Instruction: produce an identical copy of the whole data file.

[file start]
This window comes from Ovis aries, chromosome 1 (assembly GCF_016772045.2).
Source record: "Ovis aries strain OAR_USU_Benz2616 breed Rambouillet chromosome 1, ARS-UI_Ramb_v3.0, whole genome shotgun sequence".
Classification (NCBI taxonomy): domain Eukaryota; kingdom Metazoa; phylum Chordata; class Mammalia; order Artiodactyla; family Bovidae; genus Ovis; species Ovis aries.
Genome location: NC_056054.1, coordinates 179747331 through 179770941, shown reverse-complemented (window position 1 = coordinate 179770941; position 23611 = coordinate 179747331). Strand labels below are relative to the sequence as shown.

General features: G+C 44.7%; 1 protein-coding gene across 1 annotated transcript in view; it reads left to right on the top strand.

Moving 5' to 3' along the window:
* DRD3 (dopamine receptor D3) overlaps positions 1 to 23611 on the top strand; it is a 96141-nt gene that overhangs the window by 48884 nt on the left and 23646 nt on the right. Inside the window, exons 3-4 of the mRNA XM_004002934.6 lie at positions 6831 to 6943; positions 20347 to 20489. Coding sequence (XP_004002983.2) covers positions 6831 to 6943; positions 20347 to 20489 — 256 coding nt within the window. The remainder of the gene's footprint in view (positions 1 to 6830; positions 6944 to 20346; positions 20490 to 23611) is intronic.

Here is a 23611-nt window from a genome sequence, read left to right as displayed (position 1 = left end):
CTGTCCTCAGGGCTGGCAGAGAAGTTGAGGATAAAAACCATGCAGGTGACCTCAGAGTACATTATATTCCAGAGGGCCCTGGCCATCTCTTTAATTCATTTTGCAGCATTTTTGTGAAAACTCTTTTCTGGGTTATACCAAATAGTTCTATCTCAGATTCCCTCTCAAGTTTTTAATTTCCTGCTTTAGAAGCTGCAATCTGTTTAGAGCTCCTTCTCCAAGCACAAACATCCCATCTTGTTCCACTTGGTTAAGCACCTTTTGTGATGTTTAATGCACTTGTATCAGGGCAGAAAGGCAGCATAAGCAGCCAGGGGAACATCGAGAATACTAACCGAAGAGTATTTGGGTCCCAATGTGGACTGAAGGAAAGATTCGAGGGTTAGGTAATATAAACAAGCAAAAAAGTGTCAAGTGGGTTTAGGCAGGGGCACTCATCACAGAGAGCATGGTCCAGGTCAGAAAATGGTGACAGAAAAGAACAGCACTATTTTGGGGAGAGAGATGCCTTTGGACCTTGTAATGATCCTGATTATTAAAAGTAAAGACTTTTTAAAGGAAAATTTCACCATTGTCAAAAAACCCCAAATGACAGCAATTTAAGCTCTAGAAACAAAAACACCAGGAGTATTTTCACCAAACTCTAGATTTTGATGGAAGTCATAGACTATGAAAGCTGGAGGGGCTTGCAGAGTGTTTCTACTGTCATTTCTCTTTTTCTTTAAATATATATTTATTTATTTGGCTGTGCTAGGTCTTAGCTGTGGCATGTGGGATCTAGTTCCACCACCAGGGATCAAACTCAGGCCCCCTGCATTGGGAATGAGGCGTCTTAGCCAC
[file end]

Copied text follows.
This window comes from Ovis aries, chromosome 1 (assembly GCF_016772045.2).
Source record: "Ovis aries strain OAR_USU_Benz2616 breed Rambouillet chromosome 1, ARS-UI_Ramb_v3.0, whole genome shotgun sequence".
Classification (NCBI taxonomy): domain Eukaryota; kingdom Metazoa; phylum Chordata; class Mammalia; order Artiodactyla; family Bovidae; genus Ovis; species Ovis aries.
Genome location: NC_056054.1, coordinates 179747331 through 179770941, shown reverse-complemented (window position 1 = coordinate 179770941; position 23611 = coordinate 179747331). Strand labels below are relative to the sequence as shown.

General features: G+C 44.7%; 1 protein-coding gene across 1 annotated transcript in view; it reads left to right on the top strand.

Moving 5' to 3' along the window:
* DRD3 (dopamine receptor D3) overlaps positions 1 to 23611 on the top strand; it is a 96141-nt gene that overhangs the window by 48884 nt on the left and 23646 nt on the right. Inside the window, exons 3-4 of the mRNA XM_004002934.6 lie at positions 6831 to 6943; positions 20347 to 20489. Coding sequence (XP_004002983.2) covers positions 6831 to 6943; positions 20347 to 20489 — 256 coding nt within the window. The remainder of the gene's footprint in view (positions 1 to 6830; positions 6944 to 20346; positions 20490 to 23611) is intronic.

Here is a 23611-nt window from a genome sequence, read left to right as displayed (position 1 = left end):
CTGTCCTCAGGGCTGGCAGAGAAGTTGAGGATAAAAACCATGCAGGTGACCTCAGAGTACATTATATTCCAGAGGGCCCTGGCCATCTCTTTAATTCATTTTGCAGCATTTTTGTGAAAACTCTTTTCTGGGTTATACCAAATAGTTCTATCTCAGATTCCCTCTCAAGTTTTTAATTTCCTGCTTTAGAAGCTGCAATCTGTTTAGAGCTCCTTCTCCAAGCACAAACATCCCATCTTGTTCCACTTGGTTAAGCACCTTTTGTGATGTTTAATGCACTTGTATCAGGGCAGAAAGGCAGCATAAGCAGCCAGGGGAACATCGAGAATACTAACCGAAGAGTATTTGGGTCCCAATGTGGACTGAAGGAAAGATTCGAGGGTTAGGTAATATAAACAAGCAAAAAAGTGTCAAGTGGGTTTAGGCAGGGGCACTCATCACAGAGAGCATGGTCCAGGTCAGAAAATGGTGACAGAAAAGAACAGCACTATTTTGGGGAGAGAGATGCCTTTGGACCTTGTAATGATCCTGATTATTAAAAGTAAAGACTTTTTAAAGGAAAATTTCACCATTGTCAAAAAACCCCAAATGACAGCAATTTAAGCTCTAGAAACAAAAACACCAGGAGTATTTTCACCAAACTCTAGATTTTGATGGAAGTCATAGACTATGAAAGCTGGAGGGGCTTGCAGAGTGTTTCTACTGTCATTTCTCTTTTTCTTTAAATATATATTTATTTATTTGGCTGTGCTAGGTCTTAGCTGTGGCATGTGGGATCTAGTTCCACCACCAGGGATCAAACTCAGGCCCCCTGCATTGGGAATGAGGCGTCTTAGCCAC